Kurlansky, Mark J. “Pop Goes the Culture.” Change: The Magazine of Higher Learning 9.6 (1977): 36-39. JSTOR. Web. 09 June 2016.
The author attempts to locate Leslie Fiedler between two contradictory opinions of Popular Culture as expressed by Berger and Gowans respectively. He examines the treatment of the area by Berger and then by Gowans and proceeds to justify his placement of Fiedler between two ends of the spectrum.
Berger, he believes, is one of the earliest teachers of Pop Culture as a subject (36), he says:
Berger believes that Popular Culture is manipulating us, reshaping our lifestyles, and molding our children. As an educator, he hopes to fracture the media’s omnipotence through greater understanding of the subcutaneous messages that are slipped to us in massive doses. Berger hopes to arm his students to resist through comprehension.(37)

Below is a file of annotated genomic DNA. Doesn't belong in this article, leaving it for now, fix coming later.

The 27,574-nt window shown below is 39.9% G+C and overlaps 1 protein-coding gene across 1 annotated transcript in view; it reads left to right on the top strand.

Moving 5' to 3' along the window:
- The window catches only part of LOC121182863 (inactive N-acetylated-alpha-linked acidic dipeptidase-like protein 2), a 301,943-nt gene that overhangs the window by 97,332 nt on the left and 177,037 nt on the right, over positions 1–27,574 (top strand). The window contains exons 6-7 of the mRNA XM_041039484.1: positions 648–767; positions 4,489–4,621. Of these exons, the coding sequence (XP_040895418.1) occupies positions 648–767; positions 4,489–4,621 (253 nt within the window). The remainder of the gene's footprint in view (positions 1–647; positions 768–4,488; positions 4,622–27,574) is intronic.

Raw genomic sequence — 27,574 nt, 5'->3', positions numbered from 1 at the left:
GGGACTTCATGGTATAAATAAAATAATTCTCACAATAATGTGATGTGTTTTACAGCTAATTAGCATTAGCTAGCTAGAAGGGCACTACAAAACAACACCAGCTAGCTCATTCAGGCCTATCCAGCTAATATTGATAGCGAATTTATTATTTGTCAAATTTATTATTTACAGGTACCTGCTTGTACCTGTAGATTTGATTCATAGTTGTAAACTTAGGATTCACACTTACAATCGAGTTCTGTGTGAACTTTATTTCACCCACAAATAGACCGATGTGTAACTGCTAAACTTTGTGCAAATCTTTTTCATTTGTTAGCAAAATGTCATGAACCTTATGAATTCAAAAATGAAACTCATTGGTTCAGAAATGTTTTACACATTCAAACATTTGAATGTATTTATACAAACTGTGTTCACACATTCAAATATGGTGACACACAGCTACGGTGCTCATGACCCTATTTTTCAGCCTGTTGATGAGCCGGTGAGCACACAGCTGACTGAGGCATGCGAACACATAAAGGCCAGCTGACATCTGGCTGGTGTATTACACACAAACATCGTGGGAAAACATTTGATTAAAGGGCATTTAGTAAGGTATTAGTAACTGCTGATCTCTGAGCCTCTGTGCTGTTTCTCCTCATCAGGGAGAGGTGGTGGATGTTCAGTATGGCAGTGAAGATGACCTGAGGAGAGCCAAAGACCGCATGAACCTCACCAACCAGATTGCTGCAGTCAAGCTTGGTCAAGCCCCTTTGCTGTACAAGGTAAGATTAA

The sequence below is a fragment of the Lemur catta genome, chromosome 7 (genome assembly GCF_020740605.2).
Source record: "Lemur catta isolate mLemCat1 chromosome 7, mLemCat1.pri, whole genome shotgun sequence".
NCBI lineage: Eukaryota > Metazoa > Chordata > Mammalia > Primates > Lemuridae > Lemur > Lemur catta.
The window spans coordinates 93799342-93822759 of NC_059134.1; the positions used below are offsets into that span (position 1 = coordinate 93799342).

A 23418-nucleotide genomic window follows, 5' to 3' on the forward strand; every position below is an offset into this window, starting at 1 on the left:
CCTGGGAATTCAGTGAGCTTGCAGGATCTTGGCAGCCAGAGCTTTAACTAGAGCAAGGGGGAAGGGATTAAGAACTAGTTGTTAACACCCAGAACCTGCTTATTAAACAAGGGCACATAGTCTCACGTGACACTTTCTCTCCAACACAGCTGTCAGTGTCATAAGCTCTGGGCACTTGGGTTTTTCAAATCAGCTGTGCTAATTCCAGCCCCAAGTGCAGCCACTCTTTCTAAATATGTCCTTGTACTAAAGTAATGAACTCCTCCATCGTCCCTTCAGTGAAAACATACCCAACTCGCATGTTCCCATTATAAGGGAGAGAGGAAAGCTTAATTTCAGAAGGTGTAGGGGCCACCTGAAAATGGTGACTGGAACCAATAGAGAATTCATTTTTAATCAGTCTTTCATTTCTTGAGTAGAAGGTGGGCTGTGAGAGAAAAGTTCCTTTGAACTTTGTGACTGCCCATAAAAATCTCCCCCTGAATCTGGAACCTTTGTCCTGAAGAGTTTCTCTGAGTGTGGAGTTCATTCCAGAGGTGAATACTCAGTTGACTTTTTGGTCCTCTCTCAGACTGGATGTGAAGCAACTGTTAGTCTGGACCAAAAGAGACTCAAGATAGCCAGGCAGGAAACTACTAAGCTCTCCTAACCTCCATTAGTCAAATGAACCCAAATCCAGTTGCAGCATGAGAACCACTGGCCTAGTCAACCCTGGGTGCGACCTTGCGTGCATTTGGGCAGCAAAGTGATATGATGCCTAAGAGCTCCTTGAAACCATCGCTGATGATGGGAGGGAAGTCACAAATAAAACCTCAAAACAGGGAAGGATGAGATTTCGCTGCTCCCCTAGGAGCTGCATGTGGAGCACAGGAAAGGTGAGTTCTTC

Presenting the opposite view, he cites Gowans, who believes that Art as a subject must be studied horizontally (38). He says of him:
He does not believe that the study of popular art is valid as an end in itself. . Popular Culture is used as the only available modern reference point to demonstrate how art traditionally functioned in a given epoch. (37)
Fiedler, he says makes no distinction between high and low art (38). In talking of Fiedler’s views on televison as an enjoyable activity and a legitimate art form, he contrasts Berger’s views of television and advertising as a diabolical element. He informs us:
Fiedler is more concerned with Berger’s concern. He sees the attack on television violence as a continuation of the impulse to censorship that art has always had to endure censorship not only of violence, but also of sex, sentimentality, and “irreverent humor.” (39)
In quoting Fiedler’s position, the author likens the growing fame of Pop Culture to the success of the penny novel and thereby brings in the role of technology in shaping the tastes of the society. He is of the opinion that there is a desperate need for a discipline with the ability to keep up with mass culture, and he believes that Popular Culture can achieve that.